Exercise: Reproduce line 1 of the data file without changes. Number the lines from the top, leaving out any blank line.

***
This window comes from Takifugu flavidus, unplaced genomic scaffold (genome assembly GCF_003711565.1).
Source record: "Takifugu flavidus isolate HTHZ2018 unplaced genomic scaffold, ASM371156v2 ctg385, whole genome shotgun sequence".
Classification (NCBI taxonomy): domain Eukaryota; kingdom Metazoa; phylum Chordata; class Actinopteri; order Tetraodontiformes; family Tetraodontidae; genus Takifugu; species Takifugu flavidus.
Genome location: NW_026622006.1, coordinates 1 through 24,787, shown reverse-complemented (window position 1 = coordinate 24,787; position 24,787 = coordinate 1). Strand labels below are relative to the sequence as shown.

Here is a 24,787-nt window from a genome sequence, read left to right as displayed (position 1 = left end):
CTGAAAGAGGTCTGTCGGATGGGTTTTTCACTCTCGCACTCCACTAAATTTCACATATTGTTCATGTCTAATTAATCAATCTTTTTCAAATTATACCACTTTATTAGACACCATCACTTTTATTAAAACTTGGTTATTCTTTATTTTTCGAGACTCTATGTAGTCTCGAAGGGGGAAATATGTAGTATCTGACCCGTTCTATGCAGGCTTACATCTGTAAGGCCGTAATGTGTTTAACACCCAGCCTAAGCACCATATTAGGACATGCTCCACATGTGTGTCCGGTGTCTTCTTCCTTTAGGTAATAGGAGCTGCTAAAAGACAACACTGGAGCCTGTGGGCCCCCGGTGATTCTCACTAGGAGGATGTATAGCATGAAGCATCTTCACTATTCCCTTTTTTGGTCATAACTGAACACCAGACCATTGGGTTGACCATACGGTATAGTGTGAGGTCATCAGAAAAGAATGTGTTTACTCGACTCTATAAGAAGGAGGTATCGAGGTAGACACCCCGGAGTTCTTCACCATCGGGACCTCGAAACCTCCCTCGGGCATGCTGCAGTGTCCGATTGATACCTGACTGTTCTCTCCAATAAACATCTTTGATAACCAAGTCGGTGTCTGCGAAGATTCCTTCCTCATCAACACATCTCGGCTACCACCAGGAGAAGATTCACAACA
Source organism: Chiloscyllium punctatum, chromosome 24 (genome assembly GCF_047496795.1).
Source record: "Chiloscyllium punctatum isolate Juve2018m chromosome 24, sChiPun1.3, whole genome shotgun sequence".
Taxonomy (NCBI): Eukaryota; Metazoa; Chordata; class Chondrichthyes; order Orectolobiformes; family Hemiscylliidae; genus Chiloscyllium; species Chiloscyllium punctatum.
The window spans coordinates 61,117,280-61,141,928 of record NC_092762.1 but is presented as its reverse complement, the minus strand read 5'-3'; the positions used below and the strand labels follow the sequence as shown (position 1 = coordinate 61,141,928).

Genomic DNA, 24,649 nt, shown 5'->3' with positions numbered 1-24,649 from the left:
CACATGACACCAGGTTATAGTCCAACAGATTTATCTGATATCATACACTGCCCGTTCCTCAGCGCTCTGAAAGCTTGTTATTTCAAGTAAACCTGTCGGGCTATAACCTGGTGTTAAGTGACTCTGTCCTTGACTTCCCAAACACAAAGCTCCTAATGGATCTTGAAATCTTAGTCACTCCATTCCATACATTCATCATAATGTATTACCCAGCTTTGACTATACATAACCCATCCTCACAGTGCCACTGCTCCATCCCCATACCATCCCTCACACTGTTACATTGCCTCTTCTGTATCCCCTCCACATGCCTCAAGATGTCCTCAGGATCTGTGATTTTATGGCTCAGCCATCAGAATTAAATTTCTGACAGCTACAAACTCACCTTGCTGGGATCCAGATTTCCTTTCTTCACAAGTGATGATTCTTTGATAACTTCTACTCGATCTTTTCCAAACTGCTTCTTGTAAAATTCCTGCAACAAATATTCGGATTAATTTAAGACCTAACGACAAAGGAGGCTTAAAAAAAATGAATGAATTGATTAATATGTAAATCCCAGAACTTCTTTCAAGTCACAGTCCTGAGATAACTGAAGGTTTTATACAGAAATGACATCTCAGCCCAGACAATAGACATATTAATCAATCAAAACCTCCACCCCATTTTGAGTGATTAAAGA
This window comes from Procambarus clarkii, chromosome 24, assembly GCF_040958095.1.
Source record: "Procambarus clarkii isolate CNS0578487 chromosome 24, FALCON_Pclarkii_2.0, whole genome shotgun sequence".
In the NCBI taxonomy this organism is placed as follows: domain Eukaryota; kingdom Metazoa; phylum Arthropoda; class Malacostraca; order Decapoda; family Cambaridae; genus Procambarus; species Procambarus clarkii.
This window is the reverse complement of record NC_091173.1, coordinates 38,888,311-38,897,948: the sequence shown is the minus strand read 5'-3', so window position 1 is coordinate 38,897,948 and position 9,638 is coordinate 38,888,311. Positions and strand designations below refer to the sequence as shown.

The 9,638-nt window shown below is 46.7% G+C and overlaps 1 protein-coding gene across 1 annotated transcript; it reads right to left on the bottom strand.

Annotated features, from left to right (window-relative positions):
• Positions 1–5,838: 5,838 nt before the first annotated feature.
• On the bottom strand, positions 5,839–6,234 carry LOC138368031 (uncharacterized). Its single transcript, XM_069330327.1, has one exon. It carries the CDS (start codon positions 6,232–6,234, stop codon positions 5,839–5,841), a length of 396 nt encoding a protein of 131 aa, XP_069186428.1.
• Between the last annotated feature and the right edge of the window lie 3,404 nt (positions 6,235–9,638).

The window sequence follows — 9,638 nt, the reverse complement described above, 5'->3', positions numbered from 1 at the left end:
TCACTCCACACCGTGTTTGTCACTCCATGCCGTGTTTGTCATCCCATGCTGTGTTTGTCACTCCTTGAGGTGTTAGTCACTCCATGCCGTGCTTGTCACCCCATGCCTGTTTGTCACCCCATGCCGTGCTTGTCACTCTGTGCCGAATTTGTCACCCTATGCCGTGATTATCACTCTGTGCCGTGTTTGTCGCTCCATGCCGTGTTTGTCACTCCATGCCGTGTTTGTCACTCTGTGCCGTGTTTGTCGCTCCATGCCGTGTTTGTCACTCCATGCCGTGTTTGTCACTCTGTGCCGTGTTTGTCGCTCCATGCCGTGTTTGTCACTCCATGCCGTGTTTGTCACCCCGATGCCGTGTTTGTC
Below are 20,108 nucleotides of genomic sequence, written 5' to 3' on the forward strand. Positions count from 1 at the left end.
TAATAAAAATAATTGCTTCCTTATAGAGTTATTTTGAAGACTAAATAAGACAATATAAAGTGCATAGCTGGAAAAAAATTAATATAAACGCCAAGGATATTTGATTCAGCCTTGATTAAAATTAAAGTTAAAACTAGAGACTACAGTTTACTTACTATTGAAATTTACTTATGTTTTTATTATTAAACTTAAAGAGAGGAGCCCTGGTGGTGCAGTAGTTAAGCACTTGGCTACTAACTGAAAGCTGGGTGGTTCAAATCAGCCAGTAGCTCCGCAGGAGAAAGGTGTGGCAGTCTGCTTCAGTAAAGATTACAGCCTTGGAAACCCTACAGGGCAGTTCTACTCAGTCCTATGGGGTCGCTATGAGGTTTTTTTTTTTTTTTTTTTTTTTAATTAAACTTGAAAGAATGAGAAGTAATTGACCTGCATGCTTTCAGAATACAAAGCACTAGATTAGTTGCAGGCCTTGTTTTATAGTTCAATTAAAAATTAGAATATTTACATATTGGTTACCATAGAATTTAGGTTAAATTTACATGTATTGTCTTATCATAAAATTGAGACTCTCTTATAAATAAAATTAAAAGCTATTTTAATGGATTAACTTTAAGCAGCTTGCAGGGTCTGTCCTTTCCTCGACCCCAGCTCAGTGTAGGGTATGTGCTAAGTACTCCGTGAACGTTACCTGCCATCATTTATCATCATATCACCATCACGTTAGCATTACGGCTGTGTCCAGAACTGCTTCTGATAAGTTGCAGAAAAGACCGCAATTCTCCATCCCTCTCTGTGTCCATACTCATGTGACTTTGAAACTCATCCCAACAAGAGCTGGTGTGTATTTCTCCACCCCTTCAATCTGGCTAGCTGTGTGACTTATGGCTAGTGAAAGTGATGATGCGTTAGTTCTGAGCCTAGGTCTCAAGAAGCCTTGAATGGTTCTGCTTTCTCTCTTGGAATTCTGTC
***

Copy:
This window comes from Takifugu flavidus, unplaced genomic scaffold (genome assembly GCF_003711565.1).